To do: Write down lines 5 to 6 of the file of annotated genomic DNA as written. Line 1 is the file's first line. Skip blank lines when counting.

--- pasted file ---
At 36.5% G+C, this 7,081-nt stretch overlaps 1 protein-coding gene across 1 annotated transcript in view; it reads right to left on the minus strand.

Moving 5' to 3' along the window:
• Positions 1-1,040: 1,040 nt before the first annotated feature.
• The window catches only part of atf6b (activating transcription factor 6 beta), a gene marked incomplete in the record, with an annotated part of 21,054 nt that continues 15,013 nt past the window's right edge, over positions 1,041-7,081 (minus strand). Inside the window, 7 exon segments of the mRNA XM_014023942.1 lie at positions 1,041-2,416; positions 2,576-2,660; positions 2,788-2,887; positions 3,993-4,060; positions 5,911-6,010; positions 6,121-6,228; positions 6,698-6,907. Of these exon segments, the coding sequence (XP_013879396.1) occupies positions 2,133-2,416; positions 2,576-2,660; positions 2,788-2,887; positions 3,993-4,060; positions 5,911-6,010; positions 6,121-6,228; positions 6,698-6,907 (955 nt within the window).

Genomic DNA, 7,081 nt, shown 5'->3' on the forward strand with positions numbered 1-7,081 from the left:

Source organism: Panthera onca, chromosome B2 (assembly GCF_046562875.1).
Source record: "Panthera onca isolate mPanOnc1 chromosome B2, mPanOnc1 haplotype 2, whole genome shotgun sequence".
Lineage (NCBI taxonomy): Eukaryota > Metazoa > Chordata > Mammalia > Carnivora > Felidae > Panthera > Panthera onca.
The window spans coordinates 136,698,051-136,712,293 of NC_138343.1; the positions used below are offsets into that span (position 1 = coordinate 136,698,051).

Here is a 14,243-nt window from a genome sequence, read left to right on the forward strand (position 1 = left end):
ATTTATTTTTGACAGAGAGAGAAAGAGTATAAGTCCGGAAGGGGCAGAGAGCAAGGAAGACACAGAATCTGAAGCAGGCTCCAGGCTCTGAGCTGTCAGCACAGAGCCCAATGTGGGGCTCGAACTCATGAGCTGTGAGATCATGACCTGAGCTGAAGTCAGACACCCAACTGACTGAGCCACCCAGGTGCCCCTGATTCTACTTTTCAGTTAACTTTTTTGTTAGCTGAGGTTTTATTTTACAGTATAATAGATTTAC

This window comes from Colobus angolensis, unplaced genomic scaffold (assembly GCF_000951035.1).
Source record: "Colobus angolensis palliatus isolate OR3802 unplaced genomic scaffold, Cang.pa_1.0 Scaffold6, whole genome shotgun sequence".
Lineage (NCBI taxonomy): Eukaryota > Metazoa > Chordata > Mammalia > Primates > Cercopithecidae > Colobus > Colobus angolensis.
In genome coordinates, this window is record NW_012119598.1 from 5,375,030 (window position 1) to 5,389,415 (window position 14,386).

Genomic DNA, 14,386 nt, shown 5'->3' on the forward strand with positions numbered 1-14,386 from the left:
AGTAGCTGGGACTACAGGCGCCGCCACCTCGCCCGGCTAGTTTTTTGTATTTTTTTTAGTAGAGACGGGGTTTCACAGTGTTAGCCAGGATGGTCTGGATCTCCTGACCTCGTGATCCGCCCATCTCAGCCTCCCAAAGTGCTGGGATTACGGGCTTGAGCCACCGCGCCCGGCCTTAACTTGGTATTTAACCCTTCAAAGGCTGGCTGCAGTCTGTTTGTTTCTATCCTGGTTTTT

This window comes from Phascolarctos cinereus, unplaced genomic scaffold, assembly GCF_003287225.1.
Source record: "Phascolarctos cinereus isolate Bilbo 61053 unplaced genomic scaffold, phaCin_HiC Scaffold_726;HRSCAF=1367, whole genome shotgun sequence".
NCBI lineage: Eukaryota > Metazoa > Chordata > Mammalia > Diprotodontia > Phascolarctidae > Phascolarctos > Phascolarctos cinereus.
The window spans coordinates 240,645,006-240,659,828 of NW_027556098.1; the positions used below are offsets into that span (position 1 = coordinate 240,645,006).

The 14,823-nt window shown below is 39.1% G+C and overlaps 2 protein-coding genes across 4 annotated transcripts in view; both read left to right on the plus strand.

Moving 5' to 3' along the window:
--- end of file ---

Genomic DNA, 7,081 nt, shown 5'->3' on the forward strand with positions numbered 1-7,081 from the left:

Source organism: Panthera onca, chromosome B2 (assembly GCF_046562875.1).